H-1B season is upon us! While employers and eager prospective employees rush to file the H-1B petitions to beat the H-1B cap, prudent filers and their attorneys will also pause to consider the types of documentation required for a successful filing. Remember, getting the petition in on time is just part of the game. The ultimate prize (a talented H-1B employee, or a coveted job, according to your perspective) comes only once the petition is approved. Having the petition approved is particularly tricky for consulting companies, in which employees, though controlled and directed by the H-1B employer, may work at a third party client site. When adjudicating petitions filed by consulting and staffing companies, USCIS is concerned with at least two additional points:
While it is challenging enough to document these issues for an H-1B transfer, for example, when the H-1B employee will start working immediately, it can become very difficult to document this for a position that will start in six months. What’s a careful employer to do?
Best practices for H-1Bs placed at end client worksites:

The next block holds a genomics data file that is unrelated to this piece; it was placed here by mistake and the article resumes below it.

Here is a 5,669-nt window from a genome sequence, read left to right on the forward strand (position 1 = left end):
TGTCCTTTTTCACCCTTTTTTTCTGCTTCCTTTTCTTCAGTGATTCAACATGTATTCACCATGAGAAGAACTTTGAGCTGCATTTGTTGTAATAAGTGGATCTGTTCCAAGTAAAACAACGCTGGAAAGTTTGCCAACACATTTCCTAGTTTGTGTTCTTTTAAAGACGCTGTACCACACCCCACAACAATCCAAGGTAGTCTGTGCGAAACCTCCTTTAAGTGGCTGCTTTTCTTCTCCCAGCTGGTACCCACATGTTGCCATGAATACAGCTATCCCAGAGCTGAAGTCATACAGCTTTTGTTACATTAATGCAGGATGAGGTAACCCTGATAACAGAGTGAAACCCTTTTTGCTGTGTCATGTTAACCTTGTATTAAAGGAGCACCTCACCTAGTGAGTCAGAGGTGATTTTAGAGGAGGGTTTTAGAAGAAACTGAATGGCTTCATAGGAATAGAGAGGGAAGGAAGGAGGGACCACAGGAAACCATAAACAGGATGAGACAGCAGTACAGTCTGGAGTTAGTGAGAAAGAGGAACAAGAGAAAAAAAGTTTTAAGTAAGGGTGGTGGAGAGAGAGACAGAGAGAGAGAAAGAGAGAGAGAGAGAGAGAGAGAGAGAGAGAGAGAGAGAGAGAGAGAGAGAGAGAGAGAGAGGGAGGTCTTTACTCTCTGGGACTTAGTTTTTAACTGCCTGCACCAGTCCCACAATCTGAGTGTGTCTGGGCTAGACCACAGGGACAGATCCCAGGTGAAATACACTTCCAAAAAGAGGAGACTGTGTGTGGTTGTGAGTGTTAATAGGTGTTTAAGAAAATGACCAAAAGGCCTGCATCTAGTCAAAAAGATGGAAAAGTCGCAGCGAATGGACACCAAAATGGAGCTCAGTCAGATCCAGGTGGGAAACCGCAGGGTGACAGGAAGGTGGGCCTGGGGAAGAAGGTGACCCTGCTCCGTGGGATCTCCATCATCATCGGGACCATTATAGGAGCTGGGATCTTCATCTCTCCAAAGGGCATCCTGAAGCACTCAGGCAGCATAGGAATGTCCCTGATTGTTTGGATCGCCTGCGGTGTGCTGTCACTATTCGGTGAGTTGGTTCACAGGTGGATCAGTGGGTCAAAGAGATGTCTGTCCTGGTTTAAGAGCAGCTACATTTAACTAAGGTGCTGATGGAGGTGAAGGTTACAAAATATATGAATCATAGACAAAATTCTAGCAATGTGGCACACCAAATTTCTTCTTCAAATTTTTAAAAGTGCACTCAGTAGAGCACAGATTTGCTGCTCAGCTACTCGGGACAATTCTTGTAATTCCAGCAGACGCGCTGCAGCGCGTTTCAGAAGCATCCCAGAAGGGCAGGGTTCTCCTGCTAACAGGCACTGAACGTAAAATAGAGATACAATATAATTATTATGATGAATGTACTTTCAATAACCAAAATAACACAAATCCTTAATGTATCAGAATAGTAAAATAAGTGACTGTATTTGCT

I can already feel employers rolling their eyes, about to tell me it’s impossible to get this documentation six months away from the start date. I get it! Here are some additional ideas to proactively address USCIS’s concerns:
It is critical to think outside the box in preparing H-1B petitions (or any type of immigration filings). It may not always be possible to obtain the specific document that USCIS is asking for, or that they typically request. But you must think about why USCIS requests that document, and then think of alternative documents that would still adequately address the issue at hand. Then clearly lay out the explanation for USCIS. This is the job of an experienced and creative immigration lawyer. Contact Emily Sumner (email@example.com) to set a consultation to develop a strategy for a successful H-1B filing season!